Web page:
Thanks to our economic success, Silicon Valley has grown to be a very expensive place to live. In 2015 & 2016, it has been a priority of the Cities Association of Santa Clara County on which Rod serves. In mid-2015, Mountain View and Sunnyvale were moving forward to raise the minimum wage. Rod heard from those concerned with the effects on small businesses and on loss of jobs for the working poor. He joined with the mayors of Campbell, Milpitas, Morgan Hill, Monte Sereno, Palo Alto, San Jose and Santa Clara in calling for a county-wide study of impact on businesses, jobs, income and overall economy.

Rod was appointed as the Cities Association representative to the Minimum Wage Advisory Team, working alongside Matt Mahood of the Silicon Valley Chamber of Commerce, Bob Brownstein of Working Partnerships and the economic development team of the City of San Jose to ensure that the study was fairly bid and the scope complete, and drove the addition of an employer survey.

Key findings of the study showed that increasing the minimum wage to $15 an hour by 2019 in our County would:

  • Increase earnings for 250,000 workers
  • Raise average annual earnings of affected workers by 19.4 percent, or $3,200 (in 2014 dollars)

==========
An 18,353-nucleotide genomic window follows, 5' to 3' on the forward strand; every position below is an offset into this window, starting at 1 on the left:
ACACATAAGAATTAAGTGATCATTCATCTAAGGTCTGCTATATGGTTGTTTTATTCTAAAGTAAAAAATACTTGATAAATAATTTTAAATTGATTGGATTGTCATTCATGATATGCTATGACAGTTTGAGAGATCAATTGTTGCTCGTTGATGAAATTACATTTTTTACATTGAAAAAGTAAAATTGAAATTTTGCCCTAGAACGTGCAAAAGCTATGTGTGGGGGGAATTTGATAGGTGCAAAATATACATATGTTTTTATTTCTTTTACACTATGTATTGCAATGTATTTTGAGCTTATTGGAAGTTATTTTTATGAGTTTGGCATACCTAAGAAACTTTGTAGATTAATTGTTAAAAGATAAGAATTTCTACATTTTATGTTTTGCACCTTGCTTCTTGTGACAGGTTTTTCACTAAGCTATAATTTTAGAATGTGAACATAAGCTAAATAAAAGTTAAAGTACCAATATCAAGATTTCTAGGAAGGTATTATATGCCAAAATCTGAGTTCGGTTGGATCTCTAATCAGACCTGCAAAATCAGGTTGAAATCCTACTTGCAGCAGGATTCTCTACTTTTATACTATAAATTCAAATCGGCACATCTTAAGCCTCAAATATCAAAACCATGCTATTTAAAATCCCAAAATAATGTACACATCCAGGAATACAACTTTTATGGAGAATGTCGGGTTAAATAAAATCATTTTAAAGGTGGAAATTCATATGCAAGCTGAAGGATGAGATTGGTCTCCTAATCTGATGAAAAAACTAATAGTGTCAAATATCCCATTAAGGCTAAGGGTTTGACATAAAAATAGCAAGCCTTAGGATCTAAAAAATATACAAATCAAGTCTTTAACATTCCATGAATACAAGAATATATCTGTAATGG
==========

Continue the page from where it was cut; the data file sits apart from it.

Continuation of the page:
• Increase average prices in Santa Clara County by 0.2 percent over three years Have a net effect on employment that is slightly negative at the county level (1,450 jobs) and close to zero at a 10 county regional level

  • The study assumed these steps, which land at $15 one year after Mountain View and Sunnyvale, and three years before the State of California, and this was the adopted recommendation of the Cities Association at its June 2016 meeting:
  • $12.00 on 1/1/2017
  • $13.50 on 1/1/2018
  • $15.00 on 1/1/2019
  • Minimum Wage Study Kicks Off - Mercury News Sept 17, 2015

    Read the September 3 2016 press release (download 1.8MB PDF)

    Read the presentation co-authored by Rod (download 1.0MB PDF)

    Read the joint June 16 2016 press release (download 1.8MB PDF)

    City of Cupertino's page with links to full study and survey